Successful management of population health depends on efficiency

The key to effectiveness in value-based models of care is a strategic approach to risk stratification.

It’s almost unanimous: 98% of health executives believe that managing the health of the population is important to the future success of their organization, according to the results of a poll released in August. In total, 93% of respondents rated it between moderately and extremely important.

These models of population health care are often linked to some type of payment for value-based care (VBC), which rewards positive health outcomes and control costs. When asked about the ACV, the same executives interviewed expressed concern about the possibility of financial losses when patient outcomes are tied to such payments. Only 31% of respondents said they were at least very prepared to accept the financial risk for managing patient populations.

Much of the concern about population health management may arise from the large number of patients assigned to a responsible care program or some other type of population health management program. ACOs and healthcare systems can suffer significant financial losses in risky ACO payment models when this care is not delivered strategically and efficiently. Certainly every patient deserves the highest quality care, but only a small segment requires the awareness and management of resource-intensive care that can increase the costs and reduce the financial performance of ACV.

Strategic risk stratification

Risk stratification is the key to an effective population health management program. CAOs and healthcare systems understand that their patients most at risk are often the most expensive and the most difficult to manage. This is also true at the national level. A RAND study published in 2017 found that although only 12% of American adults suffer from five or more chronic conditions, they account for 41% of health spending. Likewise, according to data from the Partnership to Fight Chronic Disease, the average annual cost of health care for an American without chronic disease is $ 6,000. For people with five or more chronic conditions, the annual cost per person climbs to $ 45,000.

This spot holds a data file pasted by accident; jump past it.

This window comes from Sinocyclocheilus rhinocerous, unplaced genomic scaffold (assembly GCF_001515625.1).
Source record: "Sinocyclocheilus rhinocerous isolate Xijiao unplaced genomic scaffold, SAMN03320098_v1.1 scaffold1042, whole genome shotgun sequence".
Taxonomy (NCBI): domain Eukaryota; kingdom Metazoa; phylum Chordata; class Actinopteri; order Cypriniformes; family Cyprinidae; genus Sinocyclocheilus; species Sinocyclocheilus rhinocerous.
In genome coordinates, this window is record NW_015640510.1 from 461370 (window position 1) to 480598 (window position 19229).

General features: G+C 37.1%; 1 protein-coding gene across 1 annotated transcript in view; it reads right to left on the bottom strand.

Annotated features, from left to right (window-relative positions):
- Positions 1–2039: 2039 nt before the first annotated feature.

Multiple chronic diseases do not only affect the frail and elderly population. The RAND study found that although patients aged 65 and older are the most likely to have multiple chronic conditions, about half of patients in their 40s and 60s also fall into this category.

Identifying and allocating care management resources to patients at risk and highest need is a well-established best practice for CCOs and health systems. The key to effectiveness and success in VBC models, however, is a more strategic approach to risk stratification. The strategy is to target non-elderly patients identified in the RAND study between the fifth and the 20th percentile of risk. These “patients at increasing risk” probably have health problems, such as diabetes or high blood pressure, but overall they are in good health. However, if not monitored, one in five patients at increasing risk will move into the high risk category each year. With endemic nursing shortages, an automated, less-contact approach to patients at increasing risk alleviates the burden on care managers while helping to increase adherence to care plans for more patients. In this way, proactive intervention can only be undertaken against patients who need it, avoiding costly emergency department visits and hospitalizations.